Study of rheology and polymer adsorption onto drug nanoparticles in pharmaceutical suspensions produced by nano milling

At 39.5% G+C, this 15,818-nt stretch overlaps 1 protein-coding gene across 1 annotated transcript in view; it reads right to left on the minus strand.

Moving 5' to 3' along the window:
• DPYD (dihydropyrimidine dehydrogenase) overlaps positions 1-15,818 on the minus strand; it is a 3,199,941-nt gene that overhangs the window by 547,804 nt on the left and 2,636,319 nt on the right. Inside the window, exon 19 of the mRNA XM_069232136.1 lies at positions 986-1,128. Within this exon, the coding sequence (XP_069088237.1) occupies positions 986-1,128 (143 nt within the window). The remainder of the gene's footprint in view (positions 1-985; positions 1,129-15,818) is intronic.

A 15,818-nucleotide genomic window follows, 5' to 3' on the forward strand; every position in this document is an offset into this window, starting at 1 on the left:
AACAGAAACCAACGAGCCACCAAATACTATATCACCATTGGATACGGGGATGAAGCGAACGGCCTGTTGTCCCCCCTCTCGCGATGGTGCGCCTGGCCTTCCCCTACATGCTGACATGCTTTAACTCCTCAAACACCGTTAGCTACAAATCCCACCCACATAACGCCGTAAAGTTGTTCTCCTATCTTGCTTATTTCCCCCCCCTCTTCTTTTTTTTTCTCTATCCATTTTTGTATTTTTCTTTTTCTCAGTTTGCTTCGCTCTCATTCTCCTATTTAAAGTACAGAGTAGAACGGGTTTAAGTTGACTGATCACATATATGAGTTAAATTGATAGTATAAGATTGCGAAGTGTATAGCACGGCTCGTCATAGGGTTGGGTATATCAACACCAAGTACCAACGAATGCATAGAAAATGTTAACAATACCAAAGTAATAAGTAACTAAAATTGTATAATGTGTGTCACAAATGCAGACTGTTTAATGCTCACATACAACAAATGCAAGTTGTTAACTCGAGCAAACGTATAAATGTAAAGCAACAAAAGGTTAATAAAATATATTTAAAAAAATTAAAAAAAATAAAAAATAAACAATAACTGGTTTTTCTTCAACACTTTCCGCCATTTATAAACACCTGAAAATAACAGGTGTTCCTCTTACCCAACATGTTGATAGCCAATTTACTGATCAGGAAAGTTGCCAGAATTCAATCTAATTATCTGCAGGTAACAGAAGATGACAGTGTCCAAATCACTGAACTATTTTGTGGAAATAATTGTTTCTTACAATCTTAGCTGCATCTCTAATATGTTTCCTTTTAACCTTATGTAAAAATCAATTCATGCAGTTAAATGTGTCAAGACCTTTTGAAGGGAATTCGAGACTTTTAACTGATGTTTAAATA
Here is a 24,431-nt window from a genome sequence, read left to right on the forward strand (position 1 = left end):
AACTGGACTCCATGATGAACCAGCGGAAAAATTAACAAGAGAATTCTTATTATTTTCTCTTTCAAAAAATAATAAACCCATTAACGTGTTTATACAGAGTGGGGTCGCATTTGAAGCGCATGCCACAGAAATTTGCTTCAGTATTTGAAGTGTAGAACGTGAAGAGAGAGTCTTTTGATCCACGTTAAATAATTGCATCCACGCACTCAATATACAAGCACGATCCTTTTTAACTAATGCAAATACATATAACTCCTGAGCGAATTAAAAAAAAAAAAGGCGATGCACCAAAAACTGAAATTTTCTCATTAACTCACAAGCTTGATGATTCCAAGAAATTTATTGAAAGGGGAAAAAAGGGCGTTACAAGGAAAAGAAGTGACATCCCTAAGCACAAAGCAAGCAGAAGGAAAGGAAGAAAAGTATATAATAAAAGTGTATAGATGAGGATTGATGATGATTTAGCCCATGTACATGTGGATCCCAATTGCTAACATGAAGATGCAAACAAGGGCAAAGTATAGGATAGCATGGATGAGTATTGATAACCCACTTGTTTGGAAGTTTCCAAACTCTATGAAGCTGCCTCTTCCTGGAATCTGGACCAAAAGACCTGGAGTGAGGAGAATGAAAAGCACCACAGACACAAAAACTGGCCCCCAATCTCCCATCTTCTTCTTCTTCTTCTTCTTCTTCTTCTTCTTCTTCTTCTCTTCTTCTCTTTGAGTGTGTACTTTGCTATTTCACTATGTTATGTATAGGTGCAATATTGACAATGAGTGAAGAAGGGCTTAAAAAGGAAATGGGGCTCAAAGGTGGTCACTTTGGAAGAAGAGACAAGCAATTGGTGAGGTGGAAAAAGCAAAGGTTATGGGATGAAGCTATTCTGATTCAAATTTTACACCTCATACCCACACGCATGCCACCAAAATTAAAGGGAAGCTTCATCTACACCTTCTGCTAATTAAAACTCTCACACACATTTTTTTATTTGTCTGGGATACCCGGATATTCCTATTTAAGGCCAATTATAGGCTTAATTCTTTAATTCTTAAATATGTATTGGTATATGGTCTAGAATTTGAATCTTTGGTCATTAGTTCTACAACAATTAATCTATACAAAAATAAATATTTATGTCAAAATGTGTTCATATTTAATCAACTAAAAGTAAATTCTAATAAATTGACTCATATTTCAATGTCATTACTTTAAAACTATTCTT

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Nanosuspensions provide a drug delivery approach to cope with erratic absorption of poorly water-soluble compounds. Despite extensive research over the last years, there are still open pharmaceutical challenges so it is often unclear how quality attributes such as viscosity and physical stability are generated, which requires a more thorough study of the colloidal structures and interactions in nanosuspensions. In this study, diffusing wave spectroscopy and microfluidics-based rheology were used for the first time to assess pharmaceutical nanosuspensions that were obtained by wet milling. Further sample characterization following centrifugation was based on optical rotatory dispersion and conductivity experiments. Ketoconazole was selected as model drug in the presence of sodium dodecyl sulfate and hydroxypropyl cellulose as anionic and steric stabilizer, respectively. The results unexpectedly showed that the investigated nanosuspensions did not behave as Einstein-like suspensions because a viscosity decrease was evidenced for increased drug load. This effect was attributed to the polymer that formed a dominating network in the bulk solution from where adsorption occurred onto particle surfaces. This depletion of bulk polymer caused the observed rheological finding. Further colloidal research should be invested into different pharmaceutical nanosuspensions to gain a more complete structural understanding and to harness their full technological potential.